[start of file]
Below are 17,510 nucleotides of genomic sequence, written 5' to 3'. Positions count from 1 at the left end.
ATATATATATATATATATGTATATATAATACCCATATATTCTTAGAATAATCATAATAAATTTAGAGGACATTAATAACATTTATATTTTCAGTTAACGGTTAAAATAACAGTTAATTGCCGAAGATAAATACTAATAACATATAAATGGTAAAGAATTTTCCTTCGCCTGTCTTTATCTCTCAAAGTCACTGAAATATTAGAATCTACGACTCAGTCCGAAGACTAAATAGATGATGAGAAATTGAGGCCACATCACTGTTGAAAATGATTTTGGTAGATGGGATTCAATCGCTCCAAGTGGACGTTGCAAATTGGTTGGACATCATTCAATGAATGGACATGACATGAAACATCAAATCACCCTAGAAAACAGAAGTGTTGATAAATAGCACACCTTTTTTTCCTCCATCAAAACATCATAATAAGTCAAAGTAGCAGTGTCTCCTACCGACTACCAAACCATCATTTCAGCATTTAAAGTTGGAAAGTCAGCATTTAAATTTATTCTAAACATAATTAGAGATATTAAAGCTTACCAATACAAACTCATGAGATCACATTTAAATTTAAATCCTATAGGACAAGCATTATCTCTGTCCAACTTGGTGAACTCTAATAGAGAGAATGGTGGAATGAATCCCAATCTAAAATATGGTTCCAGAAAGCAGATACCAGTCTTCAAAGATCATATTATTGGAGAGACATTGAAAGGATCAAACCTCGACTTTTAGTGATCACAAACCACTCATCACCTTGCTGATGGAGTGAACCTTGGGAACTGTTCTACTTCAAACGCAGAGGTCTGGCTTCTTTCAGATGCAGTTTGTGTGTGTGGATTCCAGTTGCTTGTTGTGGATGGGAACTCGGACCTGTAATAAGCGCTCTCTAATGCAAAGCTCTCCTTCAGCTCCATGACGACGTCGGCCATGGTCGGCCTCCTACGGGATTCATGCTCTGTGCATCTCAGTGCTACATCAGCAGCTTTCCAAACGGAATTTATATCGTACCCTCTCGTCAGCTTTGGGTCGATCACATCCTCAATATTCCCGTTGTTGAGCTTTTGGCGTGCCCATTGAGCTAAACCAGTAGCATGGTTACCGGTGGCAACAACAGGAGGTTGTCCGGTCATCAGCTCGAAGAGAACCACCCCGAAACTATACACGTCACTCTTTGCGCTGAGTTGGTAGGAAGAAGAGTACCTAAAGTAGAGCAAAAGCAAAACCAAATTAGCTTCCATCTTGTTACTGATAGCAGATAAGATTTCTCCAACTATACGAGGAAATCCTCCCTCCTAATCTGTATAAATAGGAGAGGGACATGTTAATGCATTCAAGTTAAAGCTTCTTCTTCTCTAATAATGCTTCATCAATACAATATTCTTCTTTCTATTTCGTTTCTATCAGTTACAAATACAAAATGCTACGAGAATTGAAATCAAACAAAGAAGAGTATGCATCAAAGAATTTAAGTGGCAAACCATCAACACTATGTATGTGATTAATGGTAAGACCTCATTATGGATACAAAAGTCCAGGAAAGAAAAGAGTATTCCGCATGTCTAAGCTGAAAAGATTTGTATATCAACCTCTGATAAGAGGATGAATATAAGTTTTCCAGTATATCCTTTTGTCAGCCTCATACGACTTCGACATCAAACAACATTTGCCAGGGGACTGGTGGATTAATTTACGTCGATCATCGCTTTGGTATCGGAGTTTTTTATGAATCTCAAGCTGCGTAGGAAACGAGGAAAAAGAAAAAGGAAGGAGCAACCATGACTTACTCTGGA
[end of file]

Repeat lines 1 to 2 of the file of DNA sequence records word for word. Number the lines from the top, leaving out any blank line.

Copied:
Below are 17,510 nucleotides of genomic sequence, written 5' to 3'. Positions count from 1 at the left end.
ATATATATATATATATATGTATATATAATACCCATATATTCTTAGAATAATCATAATAAATTTAGAGGACATTAATAACATTTATATTTTCAGTTAACGGTTAAAATAACAGTTAATTGCCGAAGATAAATACTAATAACATATAAATGGTAAAGAATTTTCCTTCGCCTGTCTTTATCTCTCAAAGTCACTGAAATATTAGAATCTACGACTCAGTCCGAAGACTAAATAGATGATGAGAAATTGAGGCCACATCACTGTTGAAAATGATTTTGGTAGATGGGATTCAATCGCTCCAAGTGGACGTTGCAAATTGGTTGGACATCATTCAATGAATGGACATGACATGAAACATCAAATCACCCTAGAAAACAGAAGTGTTGATAAATAGCACACCTTTTTTTCCTCCATCAAAACATCATAATAAGTCAAAGTAGCAGTGTCTCCTACCGACTACCAAACCATCATTTCAGCATTTAAAGTTGGAAAGTCAGCATTTAAATTTATTCTAAACATAATTAGAGATATTAAAGCTTACCAATACAAACTCATGAGATCACATTTAAATTTAAATCCTATAGGACAAGCATTATCTCTGTCCAACTTGGTGAACTCTAATAGAGAGAATGGTGGAATGAATCCCAATCTAAAATATGGTTCCAGAAAGCAGATACCAGTCTTCAAAGATCATATTATTGGAGAGACATTGAAAGGATCAAACCTCGACTTTTAGTGATCACAAACCACTCATCACCTTGCTGATGGAGTGAACCTTGGGAACTGTTCTACTTCAAACGCAGAGGTCTGGCTTCTTTCAGATGCAGTTTGTGTGTGTGGATTCCAGTTGCTTGTTGTGGATGGGAACTCGGACCTGTAATAAGCGCTCTCTAATGCAAAGCTCTCCTTCAGCTCCATGACGACGTCGGCCATGGTCGGCCTCCTACGGGATTCATGCTCTGTGCATCTCAGTGCTACATCAGCAGCTTTCCAAACGGAATTTATATCGTACCCTCTCGTCAGCTTTGGGTCGATCACATCCTCAATATTCCCGTTGTTGAGCTTTTGGCGTGCCCATTGAGCTAAACCAGTAGCATGGTTACCGGTGGCAACAACAGGAGGTTGTCCGGTCATCAGCTCGAAGAGAACCACCCCGAAACTATACACGTCACTCTTTGCGCTGAGTTGGTAGGAAGAAGAGTACCTAAAGTAGAGCAAAAGCAAAACCAAATTAGCTTCCATCTTGTTACTGATAGCAGATAAGATTTCTCCAACTATACGAGGAAATCCTCCCTCCTAATCTGTATAAATAGGAGAGGGACATGTTAATGCATTCAAGTTAAAGCTTCTTCTTCTCTAATAATGCTTCATCAATACAATATTCTTCTTTCTATTTCGTTTCTATCAGTTACAAATACAAAATGCTACGAGAATTGAAATCAAACAAAGAAGAGTATGCATCAAAGAATTTAAGTGGCAAACCATCAACACTATGTATGTGATTAATGGTAAGACCTCATTATGGATACAAAAGTCCAGGAAAGAAAAGAGTATTCCGCATGTCTAAGCTGAAAAGATTTGTATATCAACCTCTGATAAGAGGATGAATATAAGTTTTCCAGTATATCCTTTTGTCAGCCTCATACGACTTCGACATCAAACAACATTTGCCAGGGGACTGGTGGATTAATTTACGTCGATCATCGCTTTGGTATCGGAGTTTTTTATGAATCTCAAGCTGCGTAGGAAACGAGGAAAAAGAAAAAGGAAGGAGCAACCATGACTTACTCTGGA